First Ginger Harvest

First ginger harvest

More than a year after I rooted the rhizomes, I finally have my first ginger harvest!

I rooted the rhizomes back in October 2010 using store-bought ginger with healthy growing nubs. They overwintered in the ground and slowly started growing again this past spring, putting out new shoots and leaves and becoming lush, green plants just under 2 feet tall.

As temperatures cooled, the foliage died back naturally, indicating a good time to harvest. This happened right “on schedule,” as ginger is mature for harvest about eight months after planting. In climates with frost, ginger is normally planted in early spring so that it can be harvested in late fall when the foliage starts to die back. The mild winters in SoCal, however, allow for rhizomes to be left in the ground where they stay dormant until spring.

Ginger foliage dying back naturally in late fall to early winter

If I had let my plants overwinter again, the ginger would resume growing upon warmer weather and even start blooming. Most gardeners never see flowers on their ginger crop though, since they’re typically treated as annuals.

Once the leaves on my plant turned brown, I carefully dug around the withered stem until I found a knob of ginger poking out from the soil. If you’re very good, you can pull up the whole thing in one piece. I happen to not be very good, so I freed the ginger in random chunks.

Digging for ginger

Freshly harvested ginger

Ginger can be harvested piece by piece by digging up and breaking off a small section of the rhizome, leaving the rest underground to continue growing. A harvest around six months gives you baby ginger, which has a milder flavor and light, tender skin (without the rough outer peel). Or, you can pull up the whole clump at maturity, cut off what you need, and replant the remaining chunk, making sure you leave a couple of good sprouting buds on it.

After realizing I don’t like digging up thickly rooted plants, I decided to harvest all my rhizomes this week, and root new ones later this winter in a large container. That way, I can simply tip the whole container over next winter and hope for handfuls of ginger to come tumbling out!

Freshly harvested ginger

So there you have it. My first ginger harvest. They do clean up nicely!

Ginger harvest all cleaned up

Homegrown ginger root

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December 16 2011      17 comments     Linda Ly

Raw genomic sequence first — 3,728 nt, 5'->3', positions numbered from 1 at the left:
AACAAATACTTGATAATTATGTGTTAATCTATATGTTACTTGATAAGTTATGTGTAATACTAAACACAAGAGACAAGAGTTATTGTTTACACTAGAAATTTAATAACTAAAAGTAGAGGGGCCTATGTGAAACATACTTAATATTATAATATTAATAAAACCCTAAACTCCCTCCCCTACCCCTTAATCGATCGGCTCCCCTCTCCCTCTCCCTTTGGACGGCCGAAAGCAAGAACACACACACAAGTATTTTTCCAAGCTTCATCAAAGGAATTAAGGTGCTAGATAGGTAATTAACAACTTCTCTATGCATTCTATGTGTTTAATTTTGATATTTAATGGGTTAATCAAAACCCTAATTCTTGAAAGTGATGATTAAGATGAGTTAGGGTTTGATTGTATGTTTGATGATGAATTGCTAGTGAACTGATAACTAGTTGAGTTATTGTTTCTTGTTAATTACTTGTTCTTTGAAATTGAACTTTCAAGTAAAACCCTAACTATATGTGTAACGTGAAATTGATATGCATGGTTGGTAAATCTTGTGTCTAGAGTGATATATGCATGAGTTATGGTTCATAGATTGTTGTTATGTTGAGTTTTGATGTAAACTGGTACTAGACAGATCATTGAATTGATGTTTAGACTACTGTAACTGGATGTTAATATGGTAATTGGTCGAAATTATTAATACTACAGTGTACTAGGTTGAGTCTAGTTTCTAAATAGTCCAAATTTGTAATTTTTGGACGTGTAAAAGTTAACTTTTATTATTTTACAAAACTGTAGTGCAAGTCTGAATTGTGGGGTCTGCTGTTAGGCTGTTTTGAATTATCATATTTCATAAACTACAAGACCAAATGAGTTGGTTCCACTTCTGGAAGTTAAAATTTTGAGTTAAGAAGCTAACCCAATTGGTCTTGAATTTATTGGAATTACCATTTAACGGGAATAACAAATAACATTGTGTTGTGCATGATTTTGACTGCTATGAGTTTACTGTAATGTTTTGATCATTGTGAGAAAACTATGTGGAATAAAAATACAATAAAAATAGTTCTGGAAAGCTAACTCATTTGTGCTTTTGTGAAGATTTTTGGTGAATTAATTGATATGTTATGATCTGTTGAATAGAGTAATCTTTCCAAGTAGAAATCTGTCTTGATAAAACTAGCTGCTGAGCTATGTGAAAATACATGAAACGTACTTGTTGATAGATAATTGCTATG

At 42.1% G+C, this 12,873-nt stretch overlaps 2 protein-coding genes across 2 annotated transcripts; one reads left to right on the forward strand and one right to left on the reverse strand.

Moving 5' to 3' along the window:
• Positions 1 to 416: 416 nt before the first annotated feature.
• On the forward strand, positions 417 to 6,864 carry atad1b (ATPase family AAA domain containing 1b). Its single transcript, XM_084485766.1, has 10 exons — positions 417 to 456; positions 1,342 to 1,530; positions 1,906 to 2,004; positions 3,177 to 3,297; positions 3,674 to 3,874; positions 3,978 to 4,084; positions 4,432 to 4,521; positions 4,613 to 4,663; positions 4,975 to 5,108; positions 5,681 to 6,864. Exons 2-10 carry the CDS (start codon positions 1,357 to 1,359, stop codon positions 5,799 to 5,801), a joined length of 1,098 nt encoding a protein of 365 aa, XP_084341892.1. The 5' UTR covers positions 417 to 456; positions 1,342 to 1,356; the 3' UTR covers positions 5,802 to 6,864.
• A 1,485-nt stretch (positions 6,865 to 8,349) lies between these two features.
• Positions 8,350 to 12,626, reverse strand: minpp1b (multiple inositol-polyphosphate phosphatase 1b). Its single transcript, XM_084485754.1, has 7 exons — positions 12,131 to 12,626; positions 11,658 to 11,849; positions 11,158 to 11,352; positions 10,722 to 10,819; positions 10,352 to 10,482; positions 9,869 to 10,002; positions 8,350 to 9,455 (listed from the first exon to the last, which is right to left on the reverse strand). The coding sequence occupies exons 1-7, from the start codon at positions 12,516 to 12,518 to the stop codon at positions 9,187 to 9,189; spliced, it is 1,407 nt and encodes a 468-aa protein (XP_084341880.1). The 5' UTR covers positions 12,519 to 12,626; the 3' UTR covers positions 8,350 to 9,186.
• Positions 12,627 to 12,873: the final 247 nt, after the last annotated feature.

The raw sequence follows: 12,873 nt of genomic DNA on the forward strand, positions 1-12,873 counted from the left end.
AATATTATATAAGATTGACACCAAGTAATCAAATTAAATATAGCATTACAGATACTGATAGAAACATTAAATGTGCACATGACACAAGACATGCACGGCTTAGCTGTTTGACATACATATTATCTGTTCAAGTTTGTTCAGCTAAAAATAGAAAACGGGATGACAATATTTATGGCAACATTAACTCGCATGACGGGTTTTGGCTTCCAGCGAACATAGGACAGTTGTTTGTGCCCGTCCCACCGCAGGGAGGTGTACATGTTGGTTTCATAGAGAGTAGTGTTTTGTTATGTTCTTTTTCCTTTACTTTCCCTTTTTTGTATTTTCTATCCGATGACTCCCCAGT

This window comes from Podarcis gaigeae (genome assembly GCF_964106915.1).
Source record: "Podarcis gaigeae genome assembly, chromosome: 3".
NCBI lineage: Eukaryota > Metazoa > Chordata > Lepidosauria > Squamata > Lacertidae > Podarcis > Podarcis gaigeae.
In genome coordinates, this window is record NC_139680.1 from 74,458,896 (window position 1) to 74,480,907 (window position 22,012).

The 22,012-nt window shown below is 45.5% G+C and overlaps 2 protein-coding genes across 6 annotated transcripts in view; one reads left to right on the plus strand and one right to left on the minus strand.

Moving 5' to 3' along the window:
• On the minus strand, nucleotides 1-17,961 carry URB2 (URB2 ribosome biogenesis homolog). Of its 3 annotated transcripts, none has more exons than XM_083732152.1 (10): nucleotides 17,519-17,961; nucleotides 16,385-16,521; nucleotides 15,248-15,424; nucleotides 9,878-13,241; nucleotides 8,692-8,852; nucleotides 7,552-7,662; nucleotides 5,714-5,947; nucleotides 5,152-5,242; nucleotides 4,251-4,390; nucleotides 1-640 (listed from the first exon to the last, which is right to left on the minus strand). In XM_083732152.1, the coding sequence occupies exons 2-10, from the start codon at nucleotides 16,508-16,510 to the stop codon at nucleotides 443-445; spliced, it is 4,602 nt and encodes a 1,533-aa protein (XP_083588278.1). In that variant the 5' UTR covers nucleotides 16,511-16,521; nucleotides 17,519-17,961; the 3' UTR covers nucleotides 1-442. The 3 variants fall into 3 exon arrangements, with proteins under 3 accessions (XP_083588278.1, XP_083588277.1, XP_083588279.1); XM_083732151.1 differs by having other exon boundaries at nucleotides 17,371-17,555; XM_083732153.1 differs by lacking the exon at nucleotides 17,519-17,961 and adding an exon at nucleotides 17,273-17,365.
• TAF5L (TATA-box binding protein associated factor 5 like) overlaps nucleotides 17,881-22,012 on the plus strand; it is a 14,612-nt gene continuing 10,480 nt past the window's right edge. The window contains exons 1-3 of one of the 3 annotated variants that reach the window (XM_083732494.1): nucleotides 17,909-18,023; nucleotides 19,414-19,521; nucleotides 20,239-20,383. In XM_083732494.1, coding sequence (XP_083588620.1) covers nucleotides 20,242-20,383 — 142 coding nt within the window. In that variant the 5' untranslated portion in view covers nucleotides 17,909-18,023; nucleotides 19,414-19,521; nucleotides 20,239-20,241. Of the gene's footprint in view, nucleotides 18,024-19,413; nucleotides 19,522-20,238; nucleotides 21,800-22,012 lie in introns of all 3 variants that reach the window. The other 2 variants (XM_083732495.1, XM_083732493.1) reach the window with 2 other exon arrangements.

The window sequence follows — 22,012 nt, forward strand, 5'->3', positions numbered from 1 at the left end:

Hierbas   Jardín

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  • Pingback: Orange-Grapefruit-Ginger Marmalade | Garden Betty

  • http://www.facebook.com/resty.farmer.7 Resty Farmer

    I remember my husband complained of upset stomach. When I suggested for him to drink hot ginger tea, he just laughed at me. He had never tasted ginger tea before. He waited almost half a day, then he asked, “Are you sure ginger tea will cure me?”  I got a piece of fresh ginger, scraped the outer part, sliced thin, and boiled in 2 cups of water. He was thankful as he got BETTER!!!

  • http://www.facebook.com/resty.farmer.7 Resty Farmer

    We use ginger tea when we  have nausea.  When served as tea, it helps to relax and calm any internal spasms.  Other Oriental countries, ginger is use to overcome mushrooms poisoning.  When nauseated, we drink warm ginger tea.

    • Raven

      ASIAN countries

  • Mrs. Resty Vicencio Farmer

    In the Philippines where I came from, Ginger is one of the top herbal medecines you will find in every kitchens.  Fresh ginger or small amount of powdered ginger, helps stimulates the digestive organs.   Ginger tea helps stimulates a delayed menstrual period. It also helps to relieve severe menstrual cramps.

  • Tiffany Selvey

    How long does ginger keep once harvested?

    • http://www.gardenbetty.com/ Linda Ly

      Mine keeps for about 2-3 weeks in the fridge… sometimes longer, if I seal it in an airtight container after using it.

      • Raven

        Can you freeze it?

        • http://www.gardenbetty.com/ Linda Ly

          Yes, you can freeze the whole root or just spoonfuls of grated ginger.

  • http://twitter.com/Garden_Therapy Stevie Rose

    It’s so interesting to see how ginger grows.  thanks for sharing.

  • http://twitter.com/GreenSoil Manure Tea Gardening

    Wow, lovely thank you for the share

  • Howsheflowers

    Whoooooah… I never even THOUGHT about growing Ginger?!?!  So cool.  My first thought was “hmm, this seems easier to just buy” but then I realized that one of the things on my christmas list is mushroom spawn. … : /

    • http://www.gardenbetty.com Linda Ly

      Well, it’s easier to buy most things, but that takes the fun out of growing them. :-)

      Next year I’m going to harvest part of my ginger early because baby ginger is actually not as easy to find. I would love to grow my own mushrooms too!

      • http://www.facebook.com/profile.php?id=1826390719 Cindy Halk

         Just came across your blog from the Country Living 50 Things to Do site. I am interested in starting a garden because my mother always had one when I was growing up.  She grew ginger, but the baby ginger just dipped with miso was a treat.  I’m glad to come across your blog.  I, too, live in SoCal, it’s nice to know what can be grown in the same area.

        • http://www.gardenbetty.com/ Linda Ly

          Thanks for visiting my blog! I’m glad you’re finding something useful here. :-)

  • http://greenzebramarketgarden.blogspot.com/ Daedrecraig

    Those remind me a lot of iris tubers. I wonder if they are related?

    • http://www.gardenbetty.com Linda Ly

      Ginger and iris both sprout from rhizomes and are monocots, but I don’t believe they’re in the same family.

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